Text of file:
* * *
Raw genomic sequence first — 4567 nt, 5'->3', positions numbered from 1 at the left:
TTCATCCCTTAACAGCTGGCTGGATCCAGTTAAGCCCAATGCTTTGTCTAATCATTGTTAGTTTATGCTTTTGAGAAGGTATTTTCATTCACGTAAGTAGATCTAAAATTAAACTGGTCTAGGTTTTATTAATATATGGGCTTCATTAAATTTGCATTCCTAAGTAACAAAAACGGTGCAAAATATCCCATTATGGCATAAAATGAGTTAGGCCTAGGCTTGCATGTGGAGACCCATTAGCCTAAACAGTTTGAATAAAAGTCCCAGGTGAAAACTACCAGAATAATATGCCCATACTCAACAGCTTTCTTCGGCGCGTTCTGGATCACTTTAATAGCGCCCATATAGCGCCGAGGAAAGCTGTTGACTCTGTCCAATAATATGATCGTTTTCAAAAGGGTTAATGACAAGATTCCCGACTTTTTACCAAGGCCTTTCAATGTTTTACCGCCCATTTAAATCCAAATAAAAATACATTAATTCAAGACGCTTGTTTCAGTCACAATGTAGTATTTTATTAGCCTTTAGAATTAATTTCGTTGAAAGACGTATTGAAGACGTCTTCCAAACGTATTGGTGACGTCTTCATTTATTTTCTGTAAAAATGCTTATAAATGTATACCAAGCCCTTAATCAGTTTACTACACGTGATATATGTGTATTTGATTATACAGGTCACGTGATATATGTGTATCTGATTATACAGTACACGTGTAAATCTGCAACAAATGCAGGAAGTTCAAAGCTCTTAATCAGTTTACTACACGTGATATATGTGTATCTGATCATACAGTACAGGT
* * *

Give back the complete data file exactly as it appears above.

Raw genomic sequence first — 4567 nt, 5'->3', positions numbered from 1 at the left:
TTCATCCCTTAACAGCTGGCTGGATCCAGTTAAGCCCAATGCTTTGTCTAATCATTGTTAGTTTATGCTTTTGAGAAGGTATTTTCATTCACGTAAGTAGATCTAAAATTAAACTGGTCTAGGTTTTATTAATATATGGGCTTCATTAAATTTGCATTCCTAAGTAACAAAAACGGTGCAAAATATCCCATTATGGCATAAAATGAGTTAGGCCTAGGCTTGCATGTGGAGACCCATTAGCCTAAACAGTTTGAATAAAAGTCCCAGGTGAAAACTACCAGAATAATATGCCCATACTCAACAGCTTTCTTCGGCGCGTTCTGGATCACTTTAATAGCGCCCATATAGCGCCGAGGAAAGCTGTTGACTCTGTCCAATAATATGATCGTTTTCAAAAGGGTTAATGACAAGATTCCCGACTTTTTACCAAGGCCTTTCAATGTTTTACCGCCCATTTAAATCCAAATAAAAATACATTAATTCAAGACGCTTGTTTCAGTCACAATGTAGTATTTTATTAGCCTTTAGAATTAATTTCGTTGAAAGACGTATTGAAGACGTCTTCCAAACGTATTGGTGACGTCTTCATTTATTTTCTGTAAAAATGCTTATAAATGTATACCAAGCCCTTAATCAGTTTACTACACGTGATATATGTGTATTTGATTATACAGGTCACGTGATATATGTGTATCTGATTATACAGTACACGTGTAAATCTGCAACAAATGCAGGAAGTTCAAAGCTCTTAATCAGTTTACTACACGTGATATATGTGTATCTGATCATACAGTACAGGT